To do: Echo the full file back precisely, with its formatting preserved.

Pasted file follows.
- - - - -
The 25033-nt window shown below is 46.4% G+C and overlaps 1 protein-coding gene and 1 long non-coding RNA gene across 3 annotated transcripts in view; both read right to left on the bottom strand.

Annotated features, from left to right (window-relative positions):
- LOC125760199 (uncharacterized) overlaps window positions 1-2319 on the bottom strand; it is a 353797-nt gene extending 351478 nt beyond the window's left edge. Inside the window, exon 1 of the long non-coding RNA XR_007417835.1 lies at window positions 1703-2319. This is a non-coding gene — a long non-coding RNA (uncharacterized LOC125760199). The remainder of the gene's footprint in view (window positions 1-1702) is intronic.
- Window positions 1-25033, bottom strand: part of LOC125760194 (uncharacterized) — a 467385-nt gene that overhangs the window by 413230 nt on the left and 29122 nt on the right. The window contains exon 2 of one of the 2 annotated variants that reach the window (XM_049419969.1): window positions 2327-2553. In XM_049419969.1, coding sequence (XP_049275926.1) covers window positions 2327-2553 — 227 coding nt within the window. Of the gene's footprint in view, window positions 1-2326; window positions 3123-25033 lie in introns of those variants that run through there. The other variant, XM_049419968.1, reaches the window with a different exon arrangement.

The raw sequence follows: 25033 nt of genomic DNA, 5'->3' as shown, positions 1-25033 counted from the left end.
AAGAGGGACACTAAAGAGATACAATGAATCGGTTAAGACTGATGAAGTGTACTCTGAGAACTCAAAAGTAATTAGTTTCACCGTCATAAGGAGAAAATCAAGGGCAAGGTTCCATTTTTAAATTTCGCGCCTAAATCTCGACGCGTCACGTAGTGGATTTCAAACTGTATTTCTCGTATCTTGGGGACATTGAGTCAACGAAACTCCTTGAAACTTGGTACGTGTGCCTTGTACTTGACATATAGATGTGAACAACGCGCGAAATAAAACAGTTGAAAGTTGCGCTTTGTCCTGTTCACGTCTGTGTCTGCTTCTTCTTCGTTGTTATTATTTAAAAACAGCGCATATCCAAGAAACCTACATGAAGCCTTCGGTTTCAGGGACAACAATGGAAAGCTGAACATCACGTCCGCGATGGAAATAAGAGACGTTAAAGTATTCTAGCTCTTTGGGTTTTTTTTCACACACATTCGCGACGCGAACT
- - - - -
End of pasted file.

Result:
The 25033-nt window shown below is 46.4% G+C and overlaps 1 protein-coding gene and 1 long non-coding RNA gene across 3 annotated transcripts in view; both read right to left on the bottom strand.

Annotated features, from left to right (window-relative positions):
- LOC125760199 (uncharacterized) overlaps window positions 1-2319 on the bottom strand; it is a 353797-nt gene extending 351478 nt beyond the window's left edge. Inside the window, exon 1 of the long non-coding RNA XR_007417835.1 lies at window positions 1703-2319. This is a non-coding gene — a long non-coding RNA (uncharacterized LOC125760199). The remainder of the gene's footprint in view (window positions 1-1702) is intronic.
- Window positions 1-25033, bottom strand: part of LOC125760194 (uncharacterized) — a 467385-nt gene that overhangs the window by 413230 nt on the left and 29122 nt on the right. The window contains exon 2 of one of the 2 annotated variants that reach the window (XM_049419969.1): window positions 2327-2553. In XM_049419969.1, coding sequence (XP_049275926.1) covers window positions 2327-2553 — 227 coding nt within the window. Of the gene's footprint in view, window positions 1-2326; window positions 3123-25033 lie in introns of those variants that run through there. The other variant, XM_049419968.1, reaches the window with a different exon arrangement.

The raw sequence follows: 25033 nt of genomic DNA, 5'->3' as shown, positions 1-25033 counted from the left end.
AAGAGGGACACTAAAGAGATACAATGAATCGGTTAAGACTGATGAAGTGTACTCTGAGAACTCAAAAGTAATTAGTTTCACCGTCATAAGGAGAAAATCAAGGGCAAGGTTCCATTTTTAAATTTCGCGCCTAAATCTCGACGCGTCACGTAGTGGATTTCAAACTGTATTTCTCGTATCTTGGGGACATTGAGTCAACGAAACTCCTTGAAACTTGGTACGTGTGCCTTGTACTTGACATATAGATGTGAACAACGCGCGAAATAAAACAGTTGAAAGTTGCGCTTTGTCCTGTTCACGTCTGTGTCTGCTTCTTCTTCGTTGTTATTATTTAAAAACAGCGCATATCCAAGAAACCTACATGAAGCCTTCGGTTTCAGGGACAACAATGGAAAGCTGAACATCACGTCCGCGATGGAAATAAGAGACGTTAAAGTATTCTAGCTCTTTGGGTTTTTTTTCACACACATTCGCGACGCGAACT